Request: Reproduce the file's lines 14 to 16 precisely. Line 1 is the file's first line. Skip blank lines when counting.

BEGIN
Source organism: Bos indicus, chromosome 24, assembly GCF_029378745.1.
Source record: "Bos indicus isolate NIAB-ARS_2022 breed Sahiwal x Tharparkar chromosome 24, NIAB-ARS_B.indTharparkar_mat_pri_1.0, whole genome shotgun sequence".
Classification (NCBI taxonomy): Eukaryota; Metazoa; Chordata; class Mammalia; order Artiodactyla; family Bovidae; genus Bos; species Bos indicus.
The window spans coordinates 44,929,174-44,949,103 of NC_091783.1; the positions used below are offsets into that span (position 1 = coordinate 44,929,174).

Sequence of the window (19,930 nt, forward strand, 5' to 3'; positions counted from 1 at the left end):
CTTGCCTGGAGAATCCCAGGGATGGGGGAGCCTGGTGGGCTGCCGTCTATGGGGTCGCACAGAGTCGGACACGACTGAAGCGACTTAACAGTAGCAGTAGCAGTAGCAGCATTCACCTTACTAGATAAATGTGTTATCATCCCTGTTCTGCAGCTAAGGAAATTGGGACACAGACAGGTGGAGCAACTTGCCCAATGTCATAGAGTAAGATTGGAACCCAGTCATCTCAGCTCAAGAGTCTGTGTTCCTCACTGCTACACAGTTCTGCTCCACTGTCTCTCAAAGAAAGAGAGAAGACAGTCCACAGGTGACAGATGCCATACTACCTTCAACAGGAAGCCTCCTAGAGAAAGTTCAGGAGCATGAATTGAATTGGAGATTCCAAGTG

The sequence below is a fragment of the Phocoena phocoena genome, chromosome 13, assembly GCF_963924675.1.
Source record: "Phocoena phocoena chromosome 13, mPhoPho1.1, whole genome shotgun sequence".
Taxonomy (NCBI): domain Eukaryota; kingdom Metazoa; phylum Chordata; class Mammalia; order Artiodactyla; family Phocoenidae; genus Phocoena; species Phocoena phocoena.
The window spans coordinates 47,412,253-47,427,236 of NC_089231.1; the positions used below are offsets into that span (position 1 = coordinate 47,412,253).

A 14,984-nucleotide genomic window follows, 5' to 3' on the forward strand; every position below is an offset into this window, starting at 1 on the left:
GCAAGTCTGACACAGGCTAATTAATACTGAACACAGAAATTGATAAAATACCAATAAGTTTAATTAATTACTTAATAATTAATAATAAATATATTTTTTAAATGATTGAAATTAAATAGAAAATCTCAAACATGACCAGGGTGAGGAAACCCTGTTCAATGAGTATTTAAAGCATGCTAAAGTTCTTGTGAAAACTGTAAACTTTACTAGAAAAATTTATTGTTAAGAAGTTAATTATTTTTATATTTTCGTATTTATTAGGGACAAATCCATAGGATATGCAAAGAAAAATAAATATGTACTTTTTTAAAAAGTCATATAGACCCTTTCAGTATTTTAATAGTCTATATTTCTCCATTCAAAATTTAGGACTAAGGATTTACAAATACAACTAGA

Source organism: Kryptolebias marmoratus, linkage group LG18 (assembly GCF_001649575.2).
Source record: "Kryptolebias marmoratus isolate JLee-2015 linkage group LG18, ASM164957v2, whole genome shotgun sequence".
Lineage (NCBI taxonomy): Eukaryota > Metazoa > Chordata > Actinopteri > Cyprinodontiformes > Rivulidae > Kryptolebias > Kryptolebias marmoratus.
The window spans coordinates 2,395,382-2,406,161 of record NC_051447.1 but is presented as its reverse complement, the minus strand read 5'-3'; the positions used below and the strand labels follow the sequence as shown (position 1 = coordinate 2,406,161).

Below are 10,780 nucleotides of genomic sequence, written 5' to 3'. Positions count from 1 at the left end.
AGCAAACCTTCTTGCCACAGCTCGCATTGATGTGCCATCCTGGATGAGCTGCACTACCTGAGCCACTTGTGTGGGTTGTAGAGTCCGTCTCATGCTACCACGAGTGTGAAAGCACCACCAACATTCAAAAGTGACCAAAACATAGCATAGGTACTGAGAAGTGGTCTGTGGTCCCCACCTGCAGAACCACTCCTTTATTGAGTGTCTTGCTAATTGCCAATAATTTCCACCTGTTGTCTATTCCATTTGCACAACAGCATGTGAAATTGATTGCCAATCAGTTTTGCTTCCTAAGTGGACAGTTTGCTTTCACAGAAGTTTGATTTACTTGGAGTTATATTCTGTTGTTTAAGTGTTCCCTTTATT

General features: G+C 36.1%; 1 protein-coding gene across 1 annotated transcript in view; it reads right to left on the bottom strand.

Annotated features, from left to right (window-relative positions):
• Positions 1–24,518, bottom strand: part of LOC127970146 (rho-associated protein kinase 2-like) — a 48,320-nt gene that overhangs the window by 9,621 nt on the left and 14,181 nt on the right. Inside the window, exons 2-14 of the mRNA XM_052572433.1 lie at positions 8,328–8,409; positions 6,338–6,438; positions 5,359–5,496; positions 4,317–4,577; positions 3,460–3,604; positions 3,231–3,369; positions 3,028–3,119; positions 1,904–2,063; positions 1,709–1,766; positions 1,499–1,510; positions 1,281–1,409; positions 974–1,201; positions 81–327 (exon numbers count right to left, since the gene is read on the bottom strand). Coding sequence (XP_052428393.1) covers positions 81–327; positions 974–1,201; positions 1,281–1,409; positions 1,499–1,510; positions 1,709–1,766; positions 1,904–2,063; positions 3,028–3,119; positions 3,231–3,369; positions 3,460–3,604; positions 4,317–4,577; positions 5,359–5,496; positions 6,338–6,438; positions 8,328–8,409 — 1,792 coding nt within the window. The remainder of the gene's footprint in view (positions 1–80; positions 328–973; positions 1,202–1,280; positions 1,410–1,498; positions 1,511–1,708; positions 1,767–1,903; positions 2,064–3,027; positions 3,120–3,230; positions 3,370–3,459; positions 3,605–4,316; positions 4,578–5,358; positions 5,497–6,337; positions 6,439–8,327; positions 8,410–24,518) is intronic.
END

Source record: "Kryptolebias marmoratus isolate JLee-2015 linkage group LG18, ASM164957v2, whole genome shotgun sequence".
Lineage (NCBI taxonomy): Eukaryota > Metazoa > Chordata > Actinopteri > Cyprinodontiformes > Rivulidae > Kryptolebias > Kryptolebias marmoratus.
The window spans coordinates 2,395,382-2,406,161 of record NC_051447.1 but is presented as its reverse complement, the minus strand read 5'-3'; the positions used below and the strand labels follow the sequence as shown (position 1 = coordinate 2,406,161).